Sunday, October 22, 2017

Moscow Actions Prompting Russia’s Long-Haul Truckers to Evade Plato System and Resume Strike

Paul Goble

            Staunton, October 22 – Russia’s long-haul truckers were forced this past summer to end their strike against the imposition of new Plato fees on their vehicles as a result of repressive measures by the authorities and of the drivers’ need to earn money to pay their bills and feed their families.

            But now the Russian government has introduced legislation that would quadruple fines for those who don’t pay the road use fees and double the time the statute of limitations would allow the authorities to go after those drivers who avoid the system by various ways, something many if not a majority of truckers have been doing.

            In response, leaders of the carriers’ unions are warning that they will resume their strike before the end of the year and that the adoption by the Duma of this proposed law will end up costing the regime more in revenue and making Russia’s roads more dangerous as well (

                Andrey Bazhutin, head of the United Carriers of Russia, warns that if the authorities don’t begin talks and drop these plans, his activists “are ready for decisive measures.”  He said that 600,000 of the 900,000 trucks registered with Plato are already avoiding in whole or in part the fees that system require, implying that more rather than fewer will if the new law is passed.

            At present, he continues, Moscow has established automatic photographic equipment to track drivers in only five regions of the country: Moscow, Krasnodar, Rostov-na-Donu, Volgograd, and Tatarstan. Elsewhere the system depends on voluntary compliance, and it isn’t getting it.

            Drivers have adopted various strategems to avoid paying, sometimes turning off their own recorders after a few kilometers and then going on for hundreds more, according to Mariya Pazukhina, a Murmansk activist who works with the truckers in northwestern Russia. At present, she says, Moscow is getting “no more than a tenth” of the money it thinks it deserves.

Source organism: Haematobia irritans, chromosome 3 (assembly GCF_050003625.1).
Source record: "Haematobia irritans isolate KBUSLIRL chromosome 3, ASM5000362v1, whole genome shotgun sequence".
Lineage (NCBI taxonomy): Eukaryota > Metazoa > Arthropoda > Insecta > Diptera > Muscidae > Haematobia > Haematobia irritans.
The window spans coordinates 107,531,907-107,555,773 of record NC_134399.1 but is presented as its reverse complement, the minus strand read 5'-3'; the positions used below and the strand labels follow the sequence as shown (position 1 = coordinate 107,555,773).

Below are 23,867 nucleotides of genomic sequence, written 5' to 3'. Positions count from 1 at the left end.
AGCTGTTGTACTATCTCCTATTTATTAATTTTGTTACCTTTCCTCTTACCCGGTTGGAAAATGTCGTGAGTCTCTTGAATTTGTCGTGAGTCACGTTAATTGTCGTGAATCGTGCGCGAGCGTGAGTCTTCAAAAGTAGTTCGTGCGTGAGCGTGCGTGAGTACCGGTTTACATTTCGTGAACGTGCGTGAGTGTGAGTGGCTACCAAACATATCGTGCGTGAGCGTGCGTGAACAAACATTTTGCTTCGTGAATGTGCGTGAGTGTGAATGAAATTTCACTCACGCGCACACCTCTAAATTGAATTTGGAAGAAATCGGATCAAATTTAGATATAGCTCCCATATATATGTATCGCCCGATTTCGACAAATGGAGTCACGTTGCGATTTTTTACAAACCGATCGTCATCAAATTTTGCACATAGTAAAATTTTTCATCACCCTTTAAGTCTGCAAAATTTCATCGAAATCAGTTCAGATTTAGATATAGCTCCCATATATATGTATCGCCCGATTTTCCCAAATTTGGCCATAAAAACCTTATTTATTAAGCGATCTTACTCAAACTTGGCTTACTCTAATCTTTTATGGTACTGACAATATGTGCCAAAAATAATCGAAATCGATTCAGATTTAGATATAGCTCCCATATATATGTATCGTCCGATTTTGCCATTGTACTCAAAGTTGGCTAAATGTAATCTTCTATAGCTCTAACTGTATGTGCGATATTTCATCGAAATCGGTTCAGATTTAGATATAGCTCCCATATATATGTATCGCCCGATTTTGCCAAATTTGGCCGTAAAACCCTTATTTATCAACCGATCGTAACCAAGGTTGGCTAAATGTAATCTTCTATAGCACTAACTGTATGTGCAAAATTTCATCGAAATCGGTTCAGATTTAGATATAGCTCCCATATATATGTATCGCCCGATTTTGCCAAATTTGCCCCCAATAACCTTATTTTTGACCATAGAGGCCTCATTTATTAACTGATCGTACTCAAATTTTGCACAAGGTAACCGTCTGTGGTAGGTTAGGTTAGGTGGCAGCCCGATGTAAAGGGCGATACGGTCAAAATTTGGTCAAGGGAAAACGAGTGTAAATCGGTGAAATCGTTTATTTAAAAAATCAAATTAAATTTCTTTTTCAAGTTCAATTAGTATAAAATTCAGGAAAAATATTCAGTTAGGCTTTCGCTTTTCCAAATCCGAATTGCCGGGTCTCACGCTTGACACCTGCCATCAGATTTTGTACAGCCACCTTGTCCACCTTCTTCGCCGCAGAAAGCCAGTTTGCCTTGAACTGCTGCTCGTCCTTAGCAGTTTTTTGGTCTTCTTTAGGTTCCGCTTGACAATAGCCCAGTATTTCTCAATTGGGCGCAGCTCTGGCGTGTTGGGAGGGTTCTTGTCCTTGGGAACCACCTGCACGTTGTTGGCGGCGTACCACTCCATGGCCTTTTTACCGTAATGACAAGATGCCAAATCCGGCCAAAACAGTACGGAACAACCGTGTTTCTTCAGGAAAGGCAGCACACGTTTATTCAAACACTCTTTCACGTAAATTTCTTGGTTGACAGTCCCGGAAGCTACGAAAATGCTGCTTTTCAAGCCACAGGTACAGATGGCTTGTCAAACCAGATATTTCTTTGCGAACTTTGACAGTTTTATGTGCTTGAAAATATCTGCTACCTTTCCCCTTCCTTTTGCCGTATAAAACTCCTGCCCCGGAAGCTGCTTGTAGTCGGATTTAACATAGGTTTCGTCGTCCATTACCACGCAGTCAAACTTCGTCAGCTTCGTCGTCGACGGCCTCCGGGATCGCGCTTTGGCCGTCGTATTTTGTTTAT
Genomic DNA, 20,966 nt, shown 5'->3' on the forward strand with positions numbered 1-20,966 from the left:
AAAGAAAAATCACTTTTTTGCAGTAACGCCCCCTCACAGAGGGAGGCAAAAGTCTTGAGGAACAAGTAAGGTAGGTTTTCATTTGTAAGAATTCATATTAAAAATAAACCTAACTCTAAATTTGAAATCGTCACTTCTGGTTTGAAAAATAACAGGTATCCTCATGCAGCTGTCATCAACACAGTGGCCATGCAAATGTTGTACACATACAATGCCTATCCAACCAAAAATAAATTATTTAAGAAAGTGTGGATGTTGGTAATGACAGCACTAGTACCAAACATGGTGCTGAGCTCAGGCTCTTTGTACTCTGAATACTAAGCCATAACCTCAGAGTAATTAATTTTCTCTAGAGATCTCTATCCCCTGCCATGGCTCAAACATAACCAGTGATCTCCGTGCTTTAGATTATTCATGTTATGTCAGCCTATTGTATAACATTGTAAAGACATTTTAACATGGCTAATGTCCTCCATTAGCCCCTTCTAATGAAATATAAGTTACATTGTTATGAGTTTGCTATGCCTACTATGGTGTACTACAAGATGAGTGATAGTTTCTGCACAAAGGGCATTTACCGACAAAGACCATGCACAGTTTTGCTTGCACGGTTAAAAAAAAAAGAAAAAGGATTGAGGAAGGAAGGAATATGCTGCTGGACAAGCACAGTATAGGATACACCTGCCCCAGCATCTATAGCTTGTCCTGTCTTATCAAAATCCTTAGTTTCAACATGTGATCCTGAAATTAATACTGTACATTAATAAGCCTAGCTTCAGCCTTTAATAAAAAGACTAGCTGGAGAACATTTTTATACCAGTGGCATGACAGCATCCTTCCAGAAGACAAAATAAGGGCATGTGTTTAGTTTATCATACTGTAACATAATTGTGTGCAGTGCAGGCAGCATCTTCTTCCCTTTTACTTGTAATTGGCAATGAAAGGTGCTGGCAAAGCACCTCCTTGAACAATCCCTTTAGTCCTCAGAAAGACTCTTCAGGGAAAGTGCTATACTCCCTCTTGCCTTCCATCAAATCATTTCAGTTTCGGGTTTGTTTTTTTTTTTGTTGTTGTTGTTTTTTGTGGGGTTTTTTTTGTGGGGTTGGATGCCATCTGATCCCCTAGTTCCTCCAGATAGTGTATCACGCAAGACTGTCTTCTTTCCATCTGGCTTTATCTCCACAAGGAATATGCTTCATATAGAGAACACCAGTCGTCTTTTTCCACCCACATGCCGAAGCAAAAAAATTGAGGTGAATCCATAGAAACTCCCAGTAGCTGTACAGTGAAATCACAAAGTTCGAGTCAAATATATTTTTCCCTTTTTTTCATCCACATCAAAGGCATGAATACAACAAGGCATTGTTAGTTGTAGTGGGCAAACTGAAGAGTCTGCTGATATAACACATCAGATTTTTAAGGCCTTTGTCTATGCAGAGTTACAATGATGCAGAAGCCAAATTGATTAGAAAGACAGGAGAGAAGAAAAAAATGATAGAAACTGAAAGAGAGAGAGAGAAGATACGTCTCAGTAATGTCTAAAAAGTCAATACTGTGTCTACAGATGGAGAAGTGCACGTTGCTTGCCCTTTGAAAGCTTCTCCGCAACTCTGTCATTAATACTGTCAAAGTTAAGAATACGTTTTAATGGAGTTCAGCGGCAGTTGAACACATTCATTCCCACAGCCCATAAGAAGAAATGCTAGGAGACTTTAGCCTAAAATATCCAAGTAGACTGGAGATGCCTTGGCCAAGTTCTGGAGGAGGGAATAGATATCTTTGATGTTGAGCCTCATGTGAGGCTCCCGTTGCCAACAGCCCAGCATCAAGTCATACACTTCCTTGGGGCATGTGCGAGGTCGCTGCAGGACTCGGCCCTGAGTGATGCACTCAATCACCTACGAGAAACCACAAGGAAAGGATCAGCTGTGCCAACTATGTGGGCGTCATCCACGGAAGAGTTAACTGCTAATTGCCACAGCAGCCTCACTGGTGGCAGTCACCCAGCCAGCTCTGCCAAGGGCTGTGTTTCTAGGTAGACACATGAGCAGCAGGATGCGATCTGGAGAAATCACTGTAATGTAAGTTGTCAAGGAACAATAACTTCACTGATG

If the new law goes into effect, she suggests, the center will get even less. Ever more drivers will register only trucks they still owe money on and that the government can track. Others will simply proceed under its radar. If Moscow cracks down against this, the drivers will expand their strike and make things difficult in advance of the presidential elections.

             Aleksandr Kotov, head of the Inter-Regional Trade Union of Professional Drivers, says his group has not yet decided whether to resume their strike or not, but he too says truckers are avoiding the fees and will do so even more consistently if the government increases the rates, whatever repressive means the authorities employ.

            That will create more problems for the government, but trucker moves will create others for the population. If many drivers strike, many goods of first necessity won’t be delivered. If they go along with the government, they will simply be forced to drive more hours every day in order to make the same amount of money.

            That represents a serious danger, Kotov concludes.  “A tired driver on the road is more dangerous than a drunken one.”

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